High Court Rejects Challenge to Abortion Clinic 'Buffer' Zones

The U.S. Supreme Court rejected an appeal Monday from anti-abortion protesters who challenged a Massachusetts law that created a protest-free zone around the entrances and driveways of clinics.

The justices offered no comment in turning down the appeal, letting stand the 2007 law that creates a 35-foot "buffer" zone around abortion clinics.

Attorneys with the Alliance Defense Fund had filed the original suit in January 2008 on behalf of several pro-life advocates whose ability to communicate peacefully with people entering the clinics, they say, was "severely compromised" by the new law.

In some instances, the new law reportedly left only about one foot of public sidewalk open to free speech, making it virtually impossible to engage in reasoned conversation.

"It's ironic that Massachusetts, the 'cradle of liberty,' would pass a law that effectively creates a First Amendment-free zone that silences those who seek to share the truth about abortion," said ADF Legal Counsel Tim Chandler in a past statement. "Those with pro-life views have the same First Amendment rights as anyone else in America."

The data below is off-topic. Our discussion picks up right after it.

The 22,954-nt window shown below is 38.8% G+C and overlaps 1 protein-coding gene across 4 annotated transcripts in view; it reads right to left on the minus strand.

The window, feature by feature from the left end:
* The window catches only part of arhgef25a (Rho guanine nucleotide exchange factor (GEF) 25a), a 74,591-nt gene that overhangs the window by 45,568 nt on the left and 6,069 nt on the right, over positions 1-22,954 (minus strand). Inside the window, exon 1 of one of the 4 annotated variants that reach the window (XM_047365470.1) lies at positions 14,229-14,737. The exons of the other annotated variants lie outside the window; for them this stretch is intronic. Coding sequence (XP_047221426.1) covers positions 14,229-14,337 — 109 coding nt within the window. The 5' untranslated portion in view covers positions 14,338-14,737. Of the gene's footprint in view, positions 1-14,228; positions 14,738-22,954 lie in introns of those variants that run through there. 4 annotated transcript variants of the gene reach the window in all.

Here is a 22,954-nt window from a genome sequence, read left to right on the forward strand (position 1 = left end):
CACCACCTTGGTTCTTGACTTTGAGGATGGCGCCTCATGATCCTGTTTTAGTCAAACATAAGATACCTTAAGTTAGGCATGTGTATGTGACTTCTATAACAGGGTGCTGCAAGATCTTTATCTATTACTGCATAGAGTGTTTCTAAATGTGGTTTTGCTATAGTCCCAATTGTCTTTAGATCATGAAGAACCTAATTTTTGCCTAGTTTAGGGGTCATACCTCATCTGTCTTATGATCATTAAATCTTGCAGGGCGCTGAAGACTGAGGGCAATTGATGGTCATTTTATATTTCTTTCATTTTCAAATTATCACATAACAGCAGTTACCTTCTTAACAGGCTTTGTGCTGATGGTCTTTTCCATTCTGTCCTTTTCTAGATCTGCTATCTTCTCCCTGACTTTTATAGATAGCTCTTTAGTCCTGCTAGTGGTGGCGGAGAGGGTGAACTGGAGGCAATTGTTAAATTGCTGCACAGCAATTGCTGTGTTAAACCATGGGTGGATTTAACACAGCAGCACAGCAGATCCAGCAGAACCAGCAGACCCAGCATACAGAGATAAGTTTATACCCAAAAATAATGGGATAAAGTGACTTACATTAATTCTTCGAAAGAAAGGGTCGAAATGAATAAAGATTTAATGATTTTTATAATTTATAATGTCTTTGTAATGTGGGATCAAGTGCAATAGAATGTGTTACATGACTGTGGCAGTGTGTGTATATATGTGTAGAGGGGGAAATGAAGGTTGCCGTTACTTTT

Under the law, signed in November 2007 by Massachusetts Governor Deval Patrick, first-time violators face a fine of up to $500 and three months in jail. Repeat offenders face fines of up to $5,000 and 2 1/2 years in prison.

State Attorney General Martha Coakley, who was recently defeated in her U.S. Senate bid, has defended the law as enhancing public safety while still giving protesters the right to express themselves.

Opponents of the law, however, say it was "obviously" intended to squelch pro-life speech guaranteed by the First Amendment.

"Penalizing pro-life advocates because they choose to exercise their First Amendment rights in a public place is unconstitutional," said ADF Legal Counsel Tim Chandler.

The case, filed initially in the U.S. District Court for the District of Massachusetts, Boston Division, is McCullen v. Coakley.